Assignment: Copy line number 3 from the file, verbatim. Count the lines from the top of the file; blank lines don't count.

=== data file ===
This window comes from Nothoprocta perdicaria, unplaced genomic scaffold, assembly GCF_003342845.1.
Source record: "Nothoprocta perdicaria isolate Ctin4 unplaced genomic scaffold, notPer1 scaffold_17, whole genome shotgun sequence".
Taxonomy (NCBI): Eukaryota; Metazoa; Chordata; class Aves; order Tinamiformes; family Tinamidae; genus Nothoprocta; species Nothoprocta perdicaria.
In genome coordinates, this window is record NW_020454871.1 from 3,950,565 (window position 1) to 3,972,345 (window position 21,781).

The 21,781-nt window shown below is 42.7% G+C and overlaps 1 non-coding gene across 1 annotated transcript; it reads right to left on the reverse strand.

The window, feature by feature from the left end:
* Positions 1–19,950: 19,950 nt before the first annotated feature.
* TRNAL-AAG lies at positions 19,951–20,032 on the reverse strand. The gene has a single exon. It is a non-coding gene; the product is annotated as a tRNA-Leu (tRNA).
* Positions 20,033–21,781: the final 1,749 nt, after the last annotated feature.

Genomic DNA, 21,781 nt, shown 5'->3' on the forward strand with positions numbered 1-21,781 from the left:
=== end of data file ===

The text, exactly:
Taxonomy (NCBI): Eukaryota; Metazoa; Chordata; class Aves; order Tinamiformes; family Tinamidae; genus Nothoprocta; species Nothoprocta perdicaria.